Written by: Danielle McGuire
Justice for the Environment and Justice for the people: Environmental activism in Latin America
South America is home to the largest biodiverse rainforests on Earth. As a result, greedy businesses, financers and governments all across the globe have been exploiting the valuable resources these million-year-old forests hold. Logging, mining, hydroelectric projects and agrobusiness are just some of the many climate wrecking activities causing irreversible harm on the South American continent.
Brazil is the world’s leading exporter of beef with 159 million hectares of land used for pasture growth. It has also been reported that between the years of 2002 and 2018 more than 20 million hectares of tropical forests were cleared in the Amazon purely for beef production. This is equivalent to a rainforest the size of the United Kingdom. However, agrobusinesses is not the only concern, oil, gas and mining companies situated in South America pose a massive threat to the entire Earth’s climate. Replacing these massive carbon sink forests with machinery which continuously pumps vast amounts of carbon dioxide into the Earth’s atmosphere is increasing the rate of global warming. It is also important to realise that politics and governments have a lot of control on the land they govern. For example, the rate of deforestation in indigenous territories has increased to 71% since the Brazilian president Jair Bolsanro was elected. This information proves that environmental activism is essential in Latin America to prevent further destruction on their people’s environment.
Resources in these tropical forests are being over exploited and will continue to unless action takes place. As more studies have been published, environmental activists in South America are demanding legal action takes place to control the amount of harm done on their environment. Harrowing, a large quantity of these environmental activists are Indigenous peoples defending their land and communities. Unfortunately guarding their land comes at extreme costs. In 2019 over two thirds of environmental activists murdered were from Latin America. According to global witness 64 of the 212 activists murdered came from Columbia, with South America being the worst affected region for activist killings since 2012. These brave people are not only risking their lives but are also vulnerable to physical violence, threats, sexual violence and severe harassment through judicial proceedings. Justice is not enough for these land defenders, Educating Latin American people on the detrimental damage occurring to their land must be implemented.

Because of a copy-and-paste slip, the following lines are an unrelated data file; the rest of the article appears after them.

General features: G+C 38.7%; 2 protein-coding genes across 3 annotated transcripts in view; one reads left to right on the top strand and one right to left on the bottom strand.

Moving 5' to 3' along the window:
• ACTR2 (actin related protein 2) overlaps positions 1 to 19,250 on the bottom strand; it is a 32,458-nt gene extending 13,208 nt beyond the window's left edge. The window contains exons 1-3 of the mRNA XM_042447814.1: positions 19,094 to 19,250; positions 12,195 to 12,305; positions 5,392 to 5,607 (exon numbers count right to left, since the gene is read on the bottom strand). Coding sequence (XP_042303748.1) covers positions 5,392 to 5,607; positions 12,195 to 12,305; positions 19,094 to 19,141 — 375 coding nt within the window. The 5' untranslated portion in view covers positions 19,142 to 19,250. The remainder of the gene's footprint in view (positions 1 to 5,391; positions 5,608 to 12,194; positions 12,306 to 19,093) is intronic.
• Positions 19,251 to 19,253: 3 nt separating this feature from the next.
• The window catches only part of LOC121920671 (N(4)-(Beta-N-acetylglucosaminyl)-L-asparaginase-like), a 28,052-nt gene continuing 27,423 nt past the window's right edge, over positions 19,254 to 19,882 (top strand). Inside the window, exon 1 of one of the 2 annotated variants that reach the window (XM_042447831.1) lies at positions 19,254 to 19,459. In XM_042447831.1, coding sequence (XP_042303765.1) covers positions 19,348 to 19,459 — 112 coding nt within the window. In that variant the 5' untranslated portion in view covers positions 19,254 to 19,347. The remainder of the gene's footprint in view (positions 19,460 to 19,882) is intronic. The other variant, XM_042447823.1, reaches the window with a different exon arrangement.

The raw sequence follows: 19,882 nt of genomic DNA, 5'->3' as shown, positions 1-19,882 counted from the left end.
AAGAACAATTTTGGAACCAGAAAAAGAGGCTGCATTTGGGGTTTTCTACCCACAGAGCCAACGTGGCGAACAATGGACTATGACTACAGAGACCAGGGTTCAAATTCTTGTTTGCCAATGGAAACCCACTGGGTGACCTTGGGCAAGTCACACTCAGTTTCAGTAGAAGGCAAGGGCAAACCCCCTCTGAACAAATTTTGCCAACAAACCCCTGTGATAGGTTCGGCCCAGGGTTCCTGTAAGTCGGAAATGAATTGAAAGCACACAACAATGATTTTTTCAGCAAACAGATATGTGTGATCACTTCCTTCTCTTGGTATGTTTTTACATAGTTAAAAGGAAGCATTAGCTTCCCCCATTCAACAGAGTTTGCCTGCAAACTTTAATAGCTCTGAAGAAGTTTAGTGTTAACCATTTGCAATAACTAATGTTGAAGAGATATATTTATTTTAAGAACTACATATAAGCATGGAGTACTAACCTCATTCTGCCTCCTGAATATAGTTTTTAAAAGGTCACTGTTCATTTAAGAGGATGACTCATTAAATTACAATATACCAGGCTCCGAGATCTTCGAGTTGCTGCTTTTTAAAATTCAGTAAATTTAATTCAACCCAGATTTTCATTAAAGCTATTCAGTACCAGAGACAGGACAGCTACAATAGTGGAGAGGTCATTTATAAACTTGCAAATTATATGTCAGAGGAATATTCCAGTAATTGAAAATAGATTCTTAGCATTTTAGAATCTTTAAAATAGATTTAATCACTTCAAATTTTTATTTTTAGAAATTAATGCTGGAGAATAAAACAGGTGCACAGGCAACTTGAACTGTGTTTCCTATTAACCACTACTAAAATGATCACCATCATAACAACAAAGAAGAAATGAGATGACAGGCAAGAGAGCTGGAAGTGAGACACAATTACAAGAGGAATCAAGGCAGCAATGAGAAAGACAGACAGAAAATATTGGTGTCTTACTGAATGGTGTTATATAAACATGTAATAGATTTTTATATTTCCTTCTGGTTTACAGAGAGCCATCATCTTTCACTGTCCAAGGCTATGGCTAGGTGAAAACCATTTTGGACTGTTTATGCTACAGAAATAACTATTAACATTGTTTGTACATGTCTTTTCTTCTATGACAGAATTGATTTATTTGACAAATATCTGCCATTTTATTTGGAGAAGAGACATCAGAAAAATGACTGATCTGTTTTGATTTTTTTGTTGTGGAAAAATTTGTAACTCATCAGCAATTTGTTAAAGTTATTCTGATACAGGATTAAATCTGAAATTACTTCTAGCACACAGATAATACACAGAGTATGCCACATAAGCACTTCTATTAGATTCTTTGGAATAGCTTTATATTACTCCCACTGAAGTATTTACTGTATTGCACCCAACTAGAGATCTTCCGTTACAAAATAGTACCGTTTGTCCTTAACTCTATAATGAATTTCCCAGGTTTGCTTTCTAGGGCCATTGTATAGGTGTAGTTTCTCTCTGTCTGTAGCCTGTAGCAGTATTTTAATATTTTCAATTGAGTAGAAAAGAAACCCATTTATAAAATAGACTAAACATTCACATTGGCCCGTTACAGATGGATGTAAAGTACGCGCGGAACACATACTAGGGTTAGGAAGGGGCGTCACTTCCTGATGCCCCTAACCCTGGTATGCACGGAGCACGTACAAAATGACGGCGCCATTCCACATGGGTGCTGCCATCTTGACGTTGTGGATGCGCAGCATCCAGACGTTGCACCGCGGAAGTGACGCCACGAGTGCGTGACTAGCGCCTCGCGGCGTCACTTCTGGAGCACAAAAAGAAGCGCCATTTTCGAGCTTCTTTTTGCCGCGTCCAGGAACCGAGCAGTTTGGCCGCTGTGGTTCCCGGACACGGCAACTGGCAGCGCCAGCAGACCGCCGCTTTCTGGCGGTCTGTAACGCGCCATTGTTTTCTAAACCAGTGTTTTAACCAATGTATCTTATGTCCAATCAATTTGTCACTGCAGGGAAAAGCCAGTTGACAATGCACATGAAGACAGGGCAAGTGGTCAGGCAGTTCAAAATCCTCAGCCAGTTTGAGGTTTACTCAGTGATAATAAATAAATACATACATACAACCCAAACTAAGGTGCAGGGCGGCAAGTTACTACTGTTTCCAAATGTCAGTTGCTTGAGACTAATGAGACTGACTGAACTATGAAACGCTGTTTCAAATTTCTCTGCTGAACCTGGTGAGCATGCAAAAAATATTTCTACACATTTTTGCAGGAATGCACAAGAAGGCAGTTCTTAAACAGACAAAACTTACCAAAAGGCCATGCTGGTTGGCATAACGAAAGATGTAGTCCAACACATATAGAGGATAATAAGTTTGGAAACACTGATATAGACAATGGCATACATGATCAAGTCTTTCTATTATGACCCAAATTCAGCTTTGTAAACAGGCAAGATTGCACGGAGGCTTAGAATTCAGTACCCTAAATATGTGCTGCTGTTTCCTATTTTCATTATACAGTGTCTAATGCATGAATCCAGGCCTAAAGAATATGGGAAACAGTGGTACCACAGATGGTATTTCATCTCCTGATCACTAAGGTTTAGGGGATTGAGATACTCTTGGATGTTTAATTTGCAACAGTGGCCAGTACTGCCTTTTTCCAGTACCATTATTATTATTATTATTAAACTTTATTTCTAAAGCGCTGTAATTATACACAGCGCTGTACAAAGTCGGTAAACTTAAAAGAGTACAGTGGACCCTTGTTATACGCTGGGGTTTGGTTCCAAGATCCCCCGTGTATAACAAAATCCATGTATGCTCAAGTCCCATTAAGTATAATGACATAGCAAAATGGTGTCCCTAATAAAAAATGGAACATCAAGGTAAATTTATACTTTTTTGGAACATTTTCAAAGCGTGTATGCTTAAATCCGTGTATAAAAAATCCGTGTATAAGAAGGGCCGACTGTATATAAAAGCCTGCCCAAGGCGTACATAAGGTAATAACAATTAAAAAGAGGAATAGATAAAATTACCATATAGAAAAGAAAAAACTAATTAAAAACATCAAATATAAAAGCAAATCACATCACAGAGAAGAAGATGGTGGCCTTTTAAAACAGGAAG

People all across the world should be influence by the bravery these people had, and therefore amplify what these land defenders were fighting for. Businesses, financers and governments should be held accountable and laws must be put into place to prevent their constant climate-wrecking activities. Through their bravery these Latin Americans have fought for something that seemed impossible. But through their courage, these land defenders have brought situations to light which wouldn’t be heard of otherwise.
(1) Steiger Carlos (2006), Modern Beef Production in Brazil and Argentina, Vol. 21, No. 2 pp 105-110
(2) Geraldo B. Martha Jr et al (2012) Land-saving approaches and beef production growth in Brazil, Vol. 110, pages 173-177
(3) Birss Moria (2017) Criminalising environmental activism pages 315-322
(4) Global witness (July 2020) – Defending tomorrow: https://www.globalwitness.org/en/campaigns/environmental-activists/defending-tomorrow/
(5) Global witness (December 2020) – Beef, Banks and the Brazilian Amazon: https://www.globalwitness.org/en/campaigns/forests/beef-banks-and-brazilian-amazon/